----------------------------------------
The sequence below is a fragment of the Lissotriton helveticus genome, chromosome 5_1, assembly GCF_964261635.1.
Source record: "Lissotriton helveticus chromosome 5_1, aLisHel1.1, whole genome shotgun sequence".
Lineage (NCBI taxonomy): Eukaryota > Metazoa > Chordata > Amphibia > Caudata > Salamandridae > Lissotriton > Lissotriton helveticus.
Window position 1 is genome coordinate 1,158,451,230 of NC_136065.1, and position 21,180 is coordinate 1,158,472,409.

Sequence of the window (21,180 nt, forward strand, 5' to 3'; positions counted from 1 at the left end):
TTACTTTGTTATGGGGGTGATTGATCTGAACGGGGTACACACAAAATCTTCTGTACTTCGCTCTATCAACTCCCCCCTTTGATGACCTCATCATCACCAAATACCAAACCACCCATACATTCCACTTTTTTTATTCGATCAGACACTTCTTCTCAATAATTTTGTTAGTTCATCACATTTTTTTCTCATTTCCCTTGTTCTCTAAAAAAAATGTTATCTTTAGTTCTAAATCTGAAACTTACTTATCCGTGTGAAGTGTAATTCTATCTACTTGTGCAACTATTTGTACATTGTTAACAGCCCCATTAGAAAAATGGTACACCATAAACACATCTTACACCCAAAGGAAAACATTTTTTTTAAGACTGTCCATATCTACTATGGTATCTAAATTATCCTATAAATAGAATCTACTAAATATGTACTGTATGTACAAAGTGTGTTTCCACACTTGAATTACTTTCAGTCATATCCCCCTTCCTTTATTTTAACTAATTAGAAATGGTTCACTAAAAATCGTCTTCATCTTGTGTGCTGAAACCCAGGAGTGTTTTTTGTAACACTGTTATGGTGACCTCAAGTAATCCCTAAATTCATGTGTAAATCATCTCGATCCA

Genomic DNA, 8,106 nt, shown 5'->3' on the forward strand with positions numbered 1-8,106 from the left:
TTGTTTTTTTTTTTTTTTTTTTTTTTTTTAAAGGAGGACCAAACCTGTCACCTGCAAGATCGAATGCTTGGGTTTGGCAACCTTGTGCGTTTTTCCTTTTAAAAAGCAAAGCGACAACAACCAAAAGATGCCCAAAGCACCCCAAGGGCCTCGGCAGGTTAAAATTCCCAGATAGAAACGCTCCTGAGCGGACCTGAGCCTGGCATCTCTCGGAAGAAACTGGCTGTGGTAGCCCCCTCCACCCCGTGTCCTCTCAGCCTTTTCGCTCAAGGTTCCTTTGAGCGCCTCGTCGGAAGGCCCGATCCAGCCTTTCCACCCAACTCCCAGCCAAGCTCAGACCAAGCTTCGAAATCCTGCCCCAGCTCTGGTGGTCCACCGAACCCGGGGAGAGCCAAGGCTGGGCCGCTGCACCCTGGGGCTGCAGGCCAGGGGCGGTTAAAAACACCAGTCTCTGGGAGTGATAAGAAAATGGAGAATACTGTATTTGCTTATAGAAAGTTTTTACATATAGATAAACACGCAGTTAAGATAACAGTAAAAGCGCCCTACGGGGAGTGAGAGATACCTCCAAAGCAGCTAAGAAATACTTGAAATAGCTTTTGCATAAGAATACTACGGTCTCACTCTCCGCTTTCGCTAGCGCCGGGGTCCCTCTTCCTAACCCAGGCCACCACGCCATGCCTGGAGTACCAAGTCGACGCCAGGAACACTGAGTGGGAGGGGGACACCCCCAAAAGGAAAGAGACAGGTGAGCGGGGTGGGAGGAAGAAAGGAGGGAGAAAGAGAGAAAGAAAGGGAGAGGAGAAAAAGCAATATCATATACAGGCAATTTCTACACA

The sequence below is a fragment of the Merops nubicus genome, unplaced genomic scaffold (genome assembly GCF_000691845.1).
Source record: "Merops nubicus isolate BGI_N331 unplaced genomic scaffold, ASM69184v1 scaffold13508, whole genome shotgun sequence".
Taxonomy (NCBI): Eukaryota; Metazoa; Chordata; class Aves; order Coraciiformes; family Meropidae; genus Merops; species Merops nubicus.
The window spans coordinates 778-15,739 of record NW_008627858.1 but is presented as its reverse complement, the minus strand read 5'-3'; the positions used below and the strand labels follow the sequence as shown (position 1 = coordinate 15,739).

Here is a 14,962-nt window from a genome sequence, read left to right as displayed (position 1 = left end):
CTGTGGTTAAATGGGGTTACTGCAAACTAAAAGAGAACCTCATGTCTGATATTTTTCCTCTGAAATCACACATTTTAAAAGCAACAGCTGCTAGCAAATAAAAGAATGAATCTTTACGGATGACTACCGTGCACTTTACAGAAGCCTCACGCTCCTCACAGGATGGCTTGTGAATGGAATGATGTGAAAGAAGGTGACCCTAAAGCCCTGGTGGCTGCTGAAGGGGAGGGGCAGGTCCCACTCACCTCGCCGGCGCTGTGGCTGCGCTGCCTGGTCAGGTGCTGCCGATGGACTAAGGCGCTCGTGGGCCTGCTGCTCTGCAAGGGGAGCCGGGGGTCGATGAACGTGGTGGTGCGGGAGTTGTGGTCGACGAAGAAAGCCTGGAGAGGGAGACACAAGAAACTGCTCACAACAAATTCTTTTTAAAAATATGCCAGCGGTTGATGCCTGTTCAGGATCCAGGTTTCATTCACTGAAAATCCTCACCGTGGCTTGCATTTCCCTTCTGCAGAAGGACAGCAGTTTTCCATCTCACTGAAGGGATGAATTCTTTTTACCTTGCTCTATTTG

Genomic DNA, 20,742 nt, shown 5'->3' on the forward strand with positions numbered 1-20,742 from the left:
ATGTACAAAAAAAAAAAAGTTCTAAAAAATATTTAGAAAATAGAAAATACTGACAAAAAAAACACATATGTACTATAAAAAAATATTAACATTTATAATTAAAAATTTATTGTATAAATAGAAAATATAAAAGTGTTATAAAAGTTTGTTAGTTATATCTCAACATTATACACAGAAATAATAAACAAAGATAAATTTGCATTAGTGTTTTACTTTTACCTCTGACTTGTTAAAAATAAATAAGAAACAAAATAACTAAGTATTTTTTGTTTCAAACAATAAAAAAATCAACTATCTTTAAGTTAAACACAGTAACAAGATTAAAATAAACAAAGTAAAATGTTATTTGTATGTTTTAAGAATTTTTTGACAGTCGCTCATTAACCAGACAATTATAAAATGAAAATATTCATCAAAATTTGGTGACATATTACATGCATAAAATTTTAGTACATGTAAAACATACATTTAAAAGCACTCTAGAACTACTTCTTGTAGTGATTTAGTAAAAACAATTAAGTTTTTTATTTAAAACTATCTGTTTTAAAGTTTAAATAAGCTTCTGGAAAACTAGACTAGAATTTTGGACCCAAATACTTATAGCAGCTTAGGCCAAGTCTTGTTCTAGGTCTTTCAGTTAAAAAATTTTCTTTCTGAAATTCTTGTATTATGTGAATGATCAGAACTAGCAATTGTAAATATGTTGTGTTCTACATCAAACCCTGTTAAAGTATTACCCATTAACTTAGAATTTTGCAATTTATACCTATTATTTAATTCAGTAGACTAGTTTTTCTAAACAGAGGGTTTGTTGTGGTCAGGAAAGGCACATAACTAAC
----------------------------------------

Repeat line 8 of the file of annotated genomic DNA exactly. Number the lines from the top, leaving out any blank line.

TTGTTTTTTTTTTTTTTTTTTTTTTTTTTAAAGGAGGACCAAACCTGTCACCTGCAAGATCGAATGCTTGGGTTTGGCAACCTTGTGCGTTTTTCCTTTTAAAAAGCAAAGCGACAACAACCAAAAGATGCCCAAAGCACCCCAAGGGCCTCGGCAGGTTAAAATTCCCAGATAGAAACGCTCCTGAGCGGACCTGAGCCTGGCATCTCTCGGAAGAAACTGGCTGTGGTAGCCCCCTCCACCCCGTGTCCTCTCAGCCTTTTCGCTCAAGGTTCCTTTGAGCGCCTCGTCGGAAGGCCCGATCCAGCCTTTCCACCCAACTCCCAGCCAAGCTCAGACCAAGCTTCGAAATCCTGCCCCAGCTCTGGTGGTCCACCGAACCCGGGGAGAGCCAAGGCTGGGCCGCTGCACCCTGGGGCTGCAGGCCAGGGGCGGTTAAAAACACCAGTCTCTGGGAGTGATAAGAAAATGGAGAATACTGTATTTGCTTATAGAAAGTTTTTACATATAGATAAACACGCAGTTAAGATAACAGTAAAAGCGCCCTACGGGGAGTGAGAGATACCTCCAAAGCAGCTAAGAAATACTTGAAATAGCTTTTGCATAAGAATACTACGGTCTCACTCTCCGCTTTCGCTAGCGCCGGGGTCCCTCTTCCTAACCCAGGCCACCACGCCATGCCTGGAGTACCAAGTCGACGCCAGGAACACTGAGTGGGAGGGGGACACCCCCAAAAGGAAAGAGACAGGTGAGCGGGGTGGGAGGAAGAAAGGAGGGAGAAAGAGAGAAAGAAAGGGAGAGGAGAAAAAGCAATATCATATACAGGCAATTTCTACACA